• "I heard Dad tell Mom you can come out tomorrow. I'm really sorry. It's been three days." Martin heard Annie move quietly away, fearful of being caught.
  • Seventeen-year-old Martin stood quietly before the judge. "Martin, you were raised to adult court because the repeated interventions of the juvenile system have been singularly unsuccessful. You have now been found guilty of eight break and enters and one charge of aggravated assault. I am sentencing you to two years incarceration in a federal penitentiary." Annie wept quietly as the court officials led Martin away in handcuffs.
  • Martin's first few days in a medium security penitentiary in Kingston were uneventful. He was left alone in his cell most of the time, coming out only to answer questions about his medical history, his family history and his criminal record. As the months passed his adjustment to prison routine was marred by frequent conflict with other inmates. He had no friends. He began to carry a knife with him when he went to the yard. He tried to avoid contact with two inmates from another unit. They had beaten him on more than one occasion and had threatened to rape him. One evening he was dragged to a corner of the gym at knifepoint. Martin broke free and pulled out his own weapon. He stabbed his assailant and then couldn't stop. He stabbed him 15 times.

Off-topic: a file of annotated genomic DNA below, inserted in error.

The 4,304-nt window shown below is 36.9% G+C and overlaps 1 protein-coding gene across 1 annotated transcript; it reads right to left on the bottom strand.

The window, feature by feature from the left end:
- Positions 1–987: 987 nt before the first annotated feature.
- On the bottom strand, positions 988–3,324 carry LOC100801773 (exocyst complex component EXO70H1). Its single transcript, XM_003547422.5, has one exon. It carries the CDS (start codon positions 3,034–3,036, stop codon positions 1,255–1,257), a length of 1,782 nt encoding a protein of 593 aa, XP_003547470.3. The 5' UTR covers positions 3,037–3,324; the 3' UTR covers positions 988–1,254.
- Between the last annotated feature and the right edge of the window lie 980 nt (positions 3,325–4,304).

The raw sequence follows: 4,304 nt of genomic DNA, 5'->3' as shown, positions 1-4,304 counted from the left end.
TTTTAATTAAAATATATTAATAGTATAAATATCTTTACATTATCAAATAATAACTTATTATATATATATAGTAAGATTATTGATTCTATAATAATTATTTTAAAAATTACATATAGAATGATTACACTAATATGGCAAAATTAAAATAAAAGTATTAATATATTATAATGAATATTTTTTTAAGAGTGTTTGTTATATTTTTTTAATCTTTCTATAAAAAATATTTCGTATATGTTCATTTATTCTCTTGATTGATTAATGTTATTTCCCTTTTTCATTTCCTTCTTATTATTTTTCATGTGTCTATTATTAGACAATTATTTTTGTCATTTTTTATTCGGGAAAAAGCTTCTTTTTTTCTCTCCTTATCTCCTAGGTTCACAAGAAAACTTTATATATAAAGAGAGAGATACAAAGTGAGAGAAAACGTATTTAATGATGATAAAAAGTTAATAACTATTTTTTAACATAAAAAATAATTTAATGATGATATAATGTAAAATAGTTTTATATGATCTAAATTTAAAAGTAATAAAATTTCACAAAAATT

• Martin's "victim" survived his wounds. But Martin received a ten-year sentence and was sent to one of Canada's two Special Handling Units. He was 18 years old when he arrived at the Prairie facility. He remained there for 18 months and was then transferred to the SHU in Quebec. Unlike the Prairie SHU, where he had participated in some programs, Martin could not involve himself in programs at his new home. The inmates were boycotting all programs. He even refused to see his Case Management Officer for fear that he would have to request protection. Over the next year the only person that he had any meaningful contact with was the institutional Chaplain. As their relationship deepened Martin revealed more and more about his past. He described a history of parental abuse, parental alcoholism, juvenile courts, foster homes, detention centres and finally the federal prison system. He revealed to the Chaplain that his greatest fear was that he would be placed in the same prison as his natural father, now serving a life sentence for murder. He also described the overpowering loneliness that had characterized his time in the federal system. Friendships with other inmates eluded him. He didn't know why. Until meeting the Chaplain, he never considered opening up to staff. Martin wept quietly in his cell the night he learned that the Chaplain was leaving CSC.